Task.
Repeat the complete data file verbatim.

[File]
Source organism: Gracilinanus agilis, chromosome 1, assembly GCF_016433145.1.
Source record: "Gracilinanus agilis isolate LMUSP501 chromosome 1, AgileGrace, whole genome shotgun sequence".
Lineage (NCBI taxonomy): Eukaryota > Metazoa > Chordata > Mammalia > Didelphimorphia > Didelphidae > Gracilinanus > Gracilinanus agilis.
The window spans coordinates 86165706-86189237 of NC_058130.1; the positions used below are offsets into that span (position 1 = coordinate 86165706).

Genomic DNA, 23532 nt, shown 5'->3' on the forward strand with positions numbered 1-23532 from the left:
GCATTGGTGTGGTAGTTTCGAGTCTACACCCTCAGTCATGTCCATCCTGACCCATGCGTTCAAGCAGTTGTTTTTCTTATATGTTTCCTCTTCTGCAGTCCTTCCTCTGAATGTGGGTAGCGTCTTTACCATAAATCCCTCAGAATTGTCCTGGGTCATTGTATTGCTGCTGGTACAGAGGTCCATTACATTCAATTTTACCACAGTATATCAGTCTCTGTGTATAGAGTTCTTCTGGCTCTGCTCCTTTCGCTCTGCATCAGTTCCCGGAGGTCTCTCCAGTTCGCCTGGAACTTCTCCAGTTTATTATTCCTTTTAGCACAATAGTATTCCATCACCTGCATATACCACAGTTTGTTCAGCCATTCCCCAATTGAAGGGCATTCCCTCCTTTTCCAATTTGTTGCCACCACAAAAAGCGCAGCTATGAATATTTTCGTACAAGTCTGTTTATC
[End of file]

Source organism: Gracilinanus agilis, chromosome 1, assembly GCF_016433145.1.
Source record: "Gracilinanus agilis isolate LMUSP501 chromosome 1, AgileGrace, whole genome shotgun sequence".
Lineage (NCBI taxonomy): Eukaryota > Metazoa > Chordata > Mammalia > Didelphimorphia > Didelphidae > Gracilinanus > Gracilinanus agilis.
The window spans coordinates 86165706-86189237 of NC_058130.1; the positions used below are offsets into that span (position 1 = coordinate 86165706).

Genomic DNA, 23532 nt, shown 5'->3' on the forward strand with positions numbered 1-23532 from the left:
GCATTGGTGTGGTAGTTTCGAGTCTACACCCTCAGTCATGTCCATCCTGACCCATGCGTTCAAGCAGTTGTTTTTCTTATATGTTTCCTCTTCTGCAGTCCTTCCTCTGAATGTGGGTAGCGTCTTTACCATAAATCCCTCAGAATTGTCCTGGGTCATTGTATTGCTGCTGGTACAGAGGTCCATTACATTCAATTTTACCACAGTATATCAGTCTCTGTGTATAGAGTTCTTCTGGCTCTGCTCCTTTCGCTCTGCATCAGTTCCCGGAGGTCTCTCCAGTTCGCCTGGAACTTCTCCAGTTTATTATTCCTTTTAGCACAATAGTATTCCATCACCTGCATATACCACAGTTTGTTCAGCCATTCCCCAATTGAAGGGCATTCCCTCCTTTTCCAATTTGTTGCCACCACAAAAAGCGCAGCTATGAATATTTTCGTACAAGTCTGTTTATC